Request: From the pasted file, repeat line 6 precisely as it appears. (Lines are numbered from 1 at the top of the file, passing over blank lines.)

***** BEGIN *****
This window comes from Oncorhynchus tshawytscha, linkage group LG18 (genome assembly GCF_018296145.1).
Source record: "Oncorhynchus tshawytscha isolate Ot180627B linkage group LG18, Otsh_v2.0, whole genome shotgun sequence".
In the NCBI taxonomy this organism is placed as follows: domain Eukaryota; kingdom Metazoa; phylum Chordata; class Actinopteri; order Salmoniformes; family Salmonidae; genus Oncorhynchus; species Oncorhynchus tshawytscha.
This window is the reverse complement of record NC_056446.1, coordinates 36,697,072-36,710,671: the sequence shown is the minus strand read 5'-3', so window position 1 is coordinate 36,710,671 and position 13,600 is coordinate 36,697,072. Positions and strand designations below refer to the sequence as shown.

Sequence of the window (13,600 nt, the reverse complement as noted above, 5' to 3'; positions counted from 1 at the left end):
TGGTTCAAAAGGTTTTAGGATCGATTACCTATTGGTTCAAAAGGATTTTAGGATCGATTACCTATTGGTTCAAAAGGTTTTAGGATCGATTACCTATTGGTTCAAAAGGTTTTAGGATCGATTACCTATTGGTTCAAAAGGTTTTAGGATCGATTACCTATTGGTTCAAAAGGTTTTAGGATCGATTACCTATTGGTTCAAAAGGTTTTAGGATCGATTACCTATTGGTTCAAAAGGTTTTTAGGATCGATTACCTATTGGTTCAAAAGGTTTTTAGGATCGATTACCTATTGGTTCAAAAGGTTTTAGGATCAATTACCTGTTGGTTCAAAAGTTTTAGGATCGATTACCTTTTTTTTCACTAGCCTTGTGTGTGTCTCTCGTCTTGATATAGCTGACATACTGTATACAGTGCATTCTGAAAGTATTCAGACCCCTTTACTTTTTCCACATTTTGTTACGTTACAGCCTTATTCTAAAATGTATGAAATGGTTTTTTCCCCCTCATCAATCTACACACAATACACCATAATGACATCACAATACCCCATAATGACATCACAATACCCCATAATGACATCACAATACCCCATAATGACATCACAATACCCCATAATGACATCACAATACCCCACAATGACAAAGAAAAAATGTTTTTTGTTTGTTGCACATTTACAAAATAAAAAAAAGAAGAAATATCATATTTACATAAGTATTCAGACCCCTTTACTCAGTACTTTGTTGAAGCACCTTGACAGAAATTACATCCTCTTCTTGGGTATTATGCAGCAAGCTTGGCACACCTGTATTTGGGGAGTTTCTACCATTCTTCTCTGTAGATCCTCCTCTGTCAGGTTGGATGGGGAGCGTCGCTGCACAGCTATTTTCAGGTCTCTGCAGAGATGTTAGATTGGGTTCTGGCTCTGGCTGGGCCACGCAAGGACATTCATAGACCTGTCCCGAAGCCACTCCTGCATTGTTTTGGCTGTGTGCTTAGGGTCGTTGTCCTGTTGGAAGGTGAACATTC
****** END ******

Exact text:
TGGTTCAAAAGGTTTTAGGATCGATTACCTATTGGTTCAAAAGGATTTTAGGATCGATTACCTATTGGTTCAAAAGGTTTTAGGATCGATTACCTATTGGTTCAAAAGGTTTTAGGATCGATTACCTATTGGTTCAAAAGGTTTTAGGATCGATTACCTATTGGTTCAAAAGGTTTTAGGATCGATTACCTATTGGTTCAAAAGGTTTTAGGATCGATTACCTATTGGTTCAAAAGGTTTTTAGGATCGATTACCTATTGGTTCAAAAGGTTTTTAGGATCGATTACCTATTGGTTCAAAAGGTTTTAGGATCAATTACCTGTTGGTTCAAAAGTTTTAGGATCGATTACCTTTTTTTTCACTAGCCTTGTGTGTGTCTCTCGTCTTGATATAGCTGACATACTGTATACAGTGCATTCTGAAAGTATTCAGACCCCTTTACTTTTTCCACATTTTGTTACGTTACAGCCTTATTCTAAAATGTATGAAATGGTTTTTTCCCCCTCATCAATCTACACACAATACACCATAATGACATCACAATACCCCATAATGACATCACAATACCCCATAATGACATCACAATACCCCATAATGACATCACAATACCCCATAATGACATCACAATACCCCACAATGACAAAGAAAAAATGTTTTTTGTTTGTTGCACATTTACAAAATAAAAAAAAGAAGAAATATCATATTTACATAAGTATTCAGACCCCTTTACTCAGTACTTTGTTGAAGCACCTTGACAGAAATTACATCCTCTTCTTGGGTATTATGCAGCAAGCTTGGCACACCTGTATTTGGGGAGTTTCTACCATTCTTCTCTGTAGATCCTCCTCTGTCAGGTTGGATGGGGAGCGTCGCTGCACAGCTATTTTCAGGTCTCTGCAGAGATGTTAGATTGGGTTCTGGCTCTGGCTGGGCCACGCAAGGACATTCATAGACCTGTCCCGAAGCCACTCCTGCATTGTTTTGGCTGTGTGCTTAGGGTCGTTGTCCTGTTGGAAGGTGAACATTC